Subsumption Relationship In Python

CITY

'Paris'

Merging information from two feature structures is called unification and is supported by the unify() method.

>>> fs1 = nltk.FeatStruct(NUMBER=74, STREET='rue Pascal') >>> fs2 = nltk.FeatStruct(ciTY='Paris') >>> print fs1.unify(fs2) [ CITY = 'Paris' ]

Unification is formally defined as a binary operation: FSo U FS1. Unification is symmetric, so FSo U FS1 = FS1 U FSo. The same is true in Python:

>>> print fs2.unify(fsl) [ CITY = 'Paris' ]

If we unify two feature structures that stand in the subsumption relationship, then the result of unification is the most specific of the two:

For example, the result of unifying (25b) with (25c) is (25c).

Unification between FSo and FS1 will fail if the two feature structures share a path n where the value of n in FSo is a distinct atom from the value of n in FS1. This is implemented by setting the result of unification to be None.

>>> fso = nltk.FeatStruct(A='a') >>> fs1 = nltk.FeatStruct(A='b') >>> fs2 = fso.unify(fsl) >>> print fs2 None

Now, if we look at how unification interacts with structure-sharing, things become really interesting. First, let's define (23) in Python:

ADDRESS=[NUMBER=74,

STREET='rue Pascal'], SPOUSE= [NAME=Kim,

ADDRESS=[NUMBER=74,

NAME

What happens when we augment Kim's address with a specification for CITY? Notice that fs1 needs to include the whole path from the root of the feature structure down to CITY.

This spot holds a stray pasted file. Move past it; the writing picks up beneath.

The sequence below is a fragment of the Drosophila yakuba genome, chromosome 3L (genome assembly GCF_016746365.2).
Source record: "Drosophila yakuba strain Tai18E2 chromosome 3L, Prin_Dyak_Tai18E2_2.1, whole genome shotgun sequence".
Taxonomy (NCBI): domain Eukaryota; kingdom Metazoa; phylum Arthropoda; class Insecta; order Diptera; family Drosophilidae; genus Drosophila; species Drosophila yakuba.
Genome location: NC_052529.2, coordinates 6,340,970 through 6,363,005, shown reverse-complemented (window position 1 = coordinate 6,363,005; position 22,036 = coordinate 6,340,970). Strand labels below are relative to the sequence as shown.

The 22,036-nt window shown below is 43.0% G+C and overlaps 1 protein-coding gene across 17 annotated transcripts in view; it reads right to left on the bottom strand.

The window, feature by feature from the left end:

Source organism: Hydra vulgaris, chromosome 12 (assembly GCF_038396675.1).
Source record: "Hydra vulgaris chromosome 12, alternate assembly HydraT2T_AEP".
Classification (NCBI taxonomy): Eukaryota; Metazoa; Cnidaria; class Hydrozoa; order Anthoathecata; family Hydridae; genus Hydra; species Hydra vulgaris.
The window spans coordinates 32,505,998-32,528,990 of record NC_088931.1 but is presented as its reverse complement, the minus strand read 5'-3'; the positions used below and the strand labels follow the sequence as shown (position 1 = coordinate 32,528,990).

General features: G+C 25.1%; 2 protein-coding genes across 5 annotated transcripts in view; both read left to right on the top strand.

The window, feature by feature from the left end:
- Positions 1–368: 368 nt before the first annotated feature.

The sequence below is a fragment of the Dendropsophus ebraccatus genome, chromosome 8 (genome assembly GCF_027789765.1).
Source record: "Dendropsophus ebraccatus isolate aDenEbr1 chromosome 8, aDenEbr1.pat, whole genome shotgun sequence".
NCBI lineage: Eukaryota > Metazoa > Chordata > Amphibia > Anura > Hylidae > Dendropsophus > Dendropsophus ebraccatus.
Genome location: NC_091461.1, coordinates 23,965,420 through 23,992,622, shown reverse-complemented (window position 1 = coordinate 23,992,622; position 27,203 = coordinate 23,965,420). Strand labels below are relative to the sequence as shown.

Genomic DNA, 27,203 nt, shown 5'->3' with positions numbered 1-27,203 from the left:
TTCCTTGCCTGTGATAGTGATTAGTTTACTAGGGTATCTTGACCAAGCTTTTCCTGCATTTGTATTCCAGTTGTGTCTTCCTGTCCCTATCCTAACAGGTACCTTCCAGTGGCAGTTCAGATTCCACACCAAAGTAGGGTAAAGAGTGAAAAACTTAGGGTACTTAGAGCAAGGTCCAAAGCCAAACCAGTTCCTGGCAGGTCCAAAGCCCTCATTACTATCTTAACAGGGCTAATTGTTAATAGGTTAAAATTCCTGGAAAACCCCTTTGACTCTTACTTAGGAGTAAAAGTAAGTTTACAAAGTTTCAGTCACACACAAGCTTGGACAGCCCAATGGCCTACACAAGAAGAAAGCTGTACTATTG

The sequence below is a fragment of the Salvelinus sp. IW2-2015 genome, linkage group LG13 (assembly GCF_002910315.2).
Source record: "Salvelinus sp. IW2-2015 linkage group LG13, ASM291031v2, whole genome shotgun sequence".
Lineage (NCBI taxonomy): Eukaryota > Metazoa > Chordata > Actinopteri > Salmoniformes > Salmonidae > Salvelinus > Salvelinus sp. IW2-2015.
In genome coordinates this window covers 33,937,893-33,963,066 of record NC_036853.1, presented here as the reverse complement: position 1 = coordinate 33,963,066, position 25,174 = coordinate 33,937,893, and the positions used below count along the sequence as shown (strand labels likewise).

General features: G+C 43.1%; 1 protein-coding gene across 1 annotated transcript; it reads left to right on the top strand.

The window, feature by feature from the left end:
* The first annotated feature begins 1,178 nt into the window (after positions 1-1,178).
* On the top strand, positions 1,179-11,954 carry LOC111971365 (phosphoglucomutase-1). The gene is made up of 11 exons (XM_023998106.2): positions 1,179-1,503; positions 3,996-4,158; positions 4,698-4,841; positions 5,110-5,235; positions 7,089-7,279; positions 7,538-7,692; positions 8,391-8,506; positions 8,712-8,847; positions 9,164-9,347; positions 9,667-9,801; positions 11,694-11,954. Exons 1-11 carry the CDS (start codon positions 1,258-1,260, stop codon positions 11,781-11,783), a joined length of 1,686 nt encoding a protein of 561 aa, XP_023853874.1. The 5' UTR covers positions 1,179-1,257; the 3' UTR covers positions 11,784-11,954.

>>> fs1 = nltk.FeatStruct("[SPOUSE = [ADDRESS = [CITY >>> print fsl.unify(fso)

By contrast, the result is very different if fsl is unified with the structure sharing version fs2 (also shown earlier as the graph (24)):

>>> fs2 = nltk.FeatStruct( [NAME=Lee, ADDRESS=(l)[NUMBER=74, STREET='rue Pascal'],

>>> print fsl.unify(fs2) [ [ CITY = 'Paris' ] ]

Rather than just updating what was in effect Kim's "copy" of Lee's address, we have now updated both their addresses at the same time. More generally, if a unification involves specializing the value of some path n, that unification simultaneously specializes the value of any path that is equivalent to n.

As we have already seen, structure sharing can also be stated using variables such as ?x.

>>> fsl = nltk.FeatStruct("[ADDRESSl=[NUMBER=74, STREET='rue Pascal']]")

>>> fs2 = nltk.FeatStruct("[ADDRESSl=?x, ADDRESS2=?x]")

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